On October 31, 2016, the New York Times reported that the FBI had been pursuing “a widening investigation” into Russia’s role in the election for much of the summer. The agency had reportedly tracked Donald Trump’s close aides, scrutinized hackings into Democrats, and chased other leads but, so far, found nothing suspicious. After raising the specter of an FBI investigation in the first paragraph, the story proceeded to shoot it down in the next.
Law enforcement officials say that none of the investigations so far have found any conclusive or direct link between Mr. Trump and the Russian government. And even the hacking into Democratic emails, F.B.I. and intelligence officials now believe, was aimed at disrupting the presidential election rather than electing Mr. Trump.
The Times story, in other words, had disclosed previously unknown details of an FBI investigation and then effectively exonerated Trump of wrongdoing in the first two paragraphs of the story. Though Times editors argue otherwise, that’s the way the author of the infamous Trump-Russia dossier—former MI6 agent Christopher Steele—read it, according to recently released testimony from the dossier’s creator, Fusion GPS co-founder Glenn Simpson. Here’s what Simpson told the Judiciary Committee last August about Steele.
“Chris severed his relationship with the FBI out of concern that he didn’t know what was happening inside the FBI and there was a concern that the FBI was being manipulated for political ends by the Trump people and that we didn’t really understand what was going on. So he stopped dealing with them.”
Of course, now we know differently. The FBI investigation into Trump was serious, deepening, and ongoing. In fact, less than two months from publication of that Times story, we learned investigators had concluded that Russia had indeed intervened to help Trump win the election.
Steele had arrived at a similar estimation through his own research, according to Simpson. Steele worried Trump was a counter-intelligence risk subject to blackmail by the Russians, and he had met with the FBI in September 2016 in an effort to warn them. The FBI found his concerns “credible,” Simpson added, because they comported with other intelligence the agency had obtained.
But that errant Times story upended the information sharing because, after reading it, Steele was no longer certain he understood the full scope of what was happening, Simpson testified. “In a situation like that, the smart thing to do is stand down,” Simpson told the Judiciary Committee.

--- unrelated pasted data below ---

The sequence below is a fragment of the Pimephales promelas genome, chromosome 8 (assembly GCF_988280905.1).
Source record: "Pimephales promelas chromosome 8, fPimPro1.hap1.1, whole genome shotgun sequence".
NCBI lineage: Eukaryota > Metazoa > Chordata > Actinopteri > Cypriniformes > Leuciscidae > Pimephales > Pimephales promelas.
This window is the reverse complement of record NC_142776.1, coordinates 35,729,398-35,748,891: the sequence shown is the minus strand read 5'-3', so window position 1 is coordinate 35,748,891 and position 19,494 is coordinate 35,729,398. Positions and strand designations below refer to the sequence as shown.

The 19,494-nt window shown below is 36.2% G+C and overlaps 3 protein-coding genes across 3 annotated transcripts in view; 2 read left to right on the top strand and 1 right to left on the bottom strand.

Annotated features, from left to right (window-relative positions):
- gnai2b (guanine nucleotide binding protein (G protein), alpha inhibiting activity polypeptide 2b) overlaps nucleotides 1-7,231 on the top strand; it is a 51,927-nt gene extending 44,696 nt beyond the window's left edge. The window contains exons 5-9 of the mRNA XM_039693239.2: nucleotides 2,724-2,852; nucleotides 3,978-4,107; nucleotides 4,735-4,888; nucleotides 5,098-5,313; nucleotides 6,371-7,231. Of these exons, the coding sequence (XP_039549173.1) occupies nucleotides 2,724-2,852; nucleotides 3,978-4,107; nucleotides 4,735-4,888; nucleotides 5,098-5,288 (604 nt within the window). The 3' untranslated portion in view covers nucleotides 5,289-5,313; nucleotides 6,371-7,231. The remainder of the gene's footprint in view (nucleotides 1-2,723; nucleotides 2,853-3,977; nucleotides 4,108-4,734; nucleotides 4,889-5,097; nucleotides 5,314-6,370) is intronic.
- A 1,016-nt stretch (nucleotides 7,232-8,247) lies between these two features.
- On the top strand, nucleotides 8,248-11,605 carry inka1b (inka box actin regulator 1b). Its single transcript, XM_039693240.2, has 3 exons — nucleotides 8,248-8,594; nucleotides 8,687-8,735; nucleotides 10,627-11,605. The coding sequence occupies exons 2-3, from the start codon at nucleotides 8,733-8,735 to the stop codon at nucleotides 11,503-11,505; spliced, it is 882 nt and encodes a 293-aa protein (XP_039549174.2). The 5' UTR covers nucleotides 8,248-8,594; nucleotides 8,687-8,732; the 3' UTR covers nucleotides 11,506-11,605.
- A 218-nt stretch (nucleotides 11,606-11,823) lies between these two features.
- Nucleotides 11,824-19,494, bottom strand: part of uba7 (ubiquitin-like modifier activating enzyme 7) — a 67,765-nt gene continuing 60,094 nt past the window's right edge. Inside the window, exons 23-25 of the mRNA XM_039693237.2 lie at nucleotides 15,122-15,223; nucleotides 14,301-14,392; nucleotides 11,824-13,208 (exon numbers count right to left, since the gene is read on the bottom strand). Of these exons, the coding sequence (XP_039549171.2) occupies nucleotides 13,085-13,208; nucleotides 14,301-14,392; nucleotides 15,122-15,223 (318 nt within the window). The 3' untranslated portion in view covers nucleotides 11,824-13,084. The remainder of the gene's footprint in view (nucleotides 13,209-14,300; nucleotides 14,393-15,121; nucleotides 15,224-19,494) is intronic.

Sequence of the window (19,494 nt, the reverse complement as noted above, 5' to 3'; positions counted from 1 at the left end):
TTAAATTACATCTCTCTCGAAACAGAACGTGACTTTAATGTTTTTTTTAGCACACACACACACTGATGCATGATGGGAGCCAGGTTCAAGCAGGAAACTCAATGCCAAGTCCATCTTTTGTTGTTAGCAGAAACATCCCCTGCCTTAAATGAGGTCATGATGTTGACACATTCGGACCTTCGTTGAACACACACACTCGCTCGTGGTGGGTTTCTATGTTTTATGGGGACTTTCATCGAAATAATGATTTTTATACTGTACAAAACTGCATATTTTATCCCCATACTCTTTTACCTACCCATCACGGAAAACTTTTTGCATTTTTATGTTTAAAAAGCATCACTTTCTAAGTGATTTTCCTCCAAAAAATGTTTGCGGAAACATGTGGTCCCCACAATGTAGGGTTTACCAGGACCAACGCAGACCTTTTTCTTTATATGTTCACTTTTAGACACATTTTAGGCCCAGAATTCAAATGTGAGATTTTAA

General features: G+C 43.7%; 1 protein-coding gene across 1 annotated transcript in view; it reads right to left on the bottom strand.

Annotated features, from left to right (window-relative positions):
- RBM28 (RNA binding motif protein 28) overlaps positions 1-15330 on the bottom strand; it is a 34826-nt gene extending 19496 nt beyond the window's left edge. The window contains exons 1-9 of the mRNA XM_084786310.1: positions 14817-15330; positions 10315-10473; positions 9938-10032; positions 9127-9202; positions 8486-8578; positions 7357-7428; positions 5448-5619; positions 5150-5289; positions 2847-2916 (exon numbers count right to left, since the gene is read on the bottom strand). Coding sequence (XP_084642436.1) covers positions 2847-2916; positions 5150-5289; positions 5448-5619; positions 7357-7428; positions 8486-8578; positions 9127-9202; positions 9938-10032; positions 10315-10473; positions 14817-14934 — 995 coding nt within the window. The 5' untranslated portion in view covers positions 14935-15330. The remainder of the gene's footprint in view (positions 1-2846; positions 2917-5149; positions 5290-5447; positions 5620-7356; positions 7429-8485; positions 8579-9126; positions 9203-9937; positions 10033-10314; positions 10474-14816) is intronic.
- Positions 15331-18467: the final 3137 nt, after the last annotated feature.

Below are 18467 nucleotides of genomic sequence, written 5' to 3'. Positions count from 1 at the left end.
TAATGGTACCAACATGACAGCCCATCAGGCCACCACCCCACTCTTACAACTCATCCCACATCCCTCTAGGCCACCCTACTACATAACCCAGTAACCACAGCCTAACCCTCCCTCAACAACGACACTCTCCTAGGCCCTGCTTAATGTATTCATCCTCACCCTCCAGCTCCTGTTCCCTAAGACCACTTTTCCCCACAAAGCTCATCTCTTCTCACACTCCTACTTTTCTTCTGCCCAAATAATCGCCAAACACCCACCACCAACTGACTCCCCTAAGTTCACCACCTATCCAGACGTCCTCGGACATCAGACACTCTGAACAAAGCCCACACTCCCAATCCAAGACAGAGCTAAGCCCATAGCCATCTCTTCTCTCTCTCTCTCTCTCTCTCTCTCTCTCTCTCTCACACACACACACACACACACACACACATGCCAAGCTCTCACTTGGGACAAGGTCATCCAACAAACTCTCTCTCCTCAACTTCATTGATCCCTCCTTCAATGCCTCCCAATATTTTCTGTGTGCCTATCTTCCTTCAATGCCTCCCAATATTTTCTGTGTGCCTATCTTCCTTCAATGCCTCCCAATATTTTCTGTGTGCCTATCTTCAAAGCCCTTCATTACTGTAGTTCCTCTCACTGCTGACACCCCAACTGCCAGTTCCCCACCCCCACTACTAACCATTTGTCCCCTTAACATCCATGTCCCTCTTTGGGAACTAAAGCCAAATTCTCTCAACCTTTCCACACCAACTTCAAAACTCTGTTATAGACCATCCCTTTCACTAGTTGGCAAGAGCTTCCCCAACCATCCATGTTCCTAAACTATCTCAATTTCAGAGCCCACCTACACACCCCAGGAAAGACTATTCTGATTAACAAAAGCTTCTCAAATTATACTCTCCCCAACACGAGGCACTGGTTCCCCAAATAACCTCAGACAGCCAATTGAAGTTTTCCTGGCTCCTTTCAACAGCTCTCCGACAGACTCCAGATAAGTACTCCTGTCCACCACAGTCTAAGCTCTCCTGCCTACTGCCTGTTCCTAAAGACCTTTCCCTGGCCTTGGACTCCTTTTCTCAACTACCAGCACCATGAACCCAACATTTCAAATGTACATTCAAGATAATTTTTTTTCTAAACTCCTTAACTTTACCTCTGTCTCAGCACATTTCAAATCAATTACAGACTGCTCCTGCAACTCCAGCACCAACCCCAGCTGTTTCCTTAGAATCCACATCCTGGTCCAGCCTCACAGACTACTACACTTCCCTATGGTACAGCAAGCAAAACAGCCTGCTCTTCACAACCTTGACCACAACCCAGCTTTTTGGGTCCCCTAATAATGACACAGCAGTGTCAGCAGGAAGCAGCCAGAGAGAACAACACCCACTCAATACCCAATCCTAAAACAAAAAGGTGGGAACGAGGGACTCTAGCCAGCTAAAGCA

The Times headline—a decision usually made by editors, not reporters—said it all: “Investigating Donald Trump, F.B.I. Sees No Clear Link to Russia.”
The story was part of what is emerging as a systemic breakdown at the paper during the 2016 election in which Times reporters repeatedly obsessed over Clinton scandals while giving Trump scandals a much lighter touch. To be fair, that description applies to many mainstream reporters covering the 2016 election. A recent review of 2016 coverage found that among mainstream outlets, reporting on Clinton-related email scandals (i.e. her private server and DNC/Podesta hacks) “accounted for more sentences than all of Trump’s scandals combined (65,000 vs. 40,000) and more than twice as many as were devoted to all of her policy positions.”
But the Times‘ bias really stood out precisely because of pieces like the Trump exoneration story that ran just several days before the election. On the other end of the Times‘ bias spectrum was a Clinton “scandal” story in July 2015 claiming that the Justice Department had been asked to open a “criminal investigation” into her handling of sensitive government material. Only an hour later, the Times changed the lede to read that the “criminal investigation” wasn’t into Clinton herself but rather whether government information “was mishandled” more generally. Finally, three days and two eye-popping corrections later, it wasn’t even a “criminal” investigation anymore—it was just “an investigation into whether sensitive government information was mishandled.”
That’s the spectrum: On one hand, the Justice Department had been asked to open a criminal investigation into Clinton (only, not true); and on the other, the FBI is investigating Trump (true), but there’s really nothing to see here.
Unfortunately, neither of these stories were a blip on the radar; they were emblematic of reporting that consistently targeted Clinton like a dog with a bone while treating Trump like a fascinating footnote in history. That reporting prioritized both scandal and strategy (i.e. the horse race) over policy, and it rained down harder on Clinton who had the toxic misfortune of being a woman running as a serious candidate who had an extensive political history to rehash. Both Trump and Clinton were polemic in their own right, but somehow Clinton drew far more scrutiny than Trump did.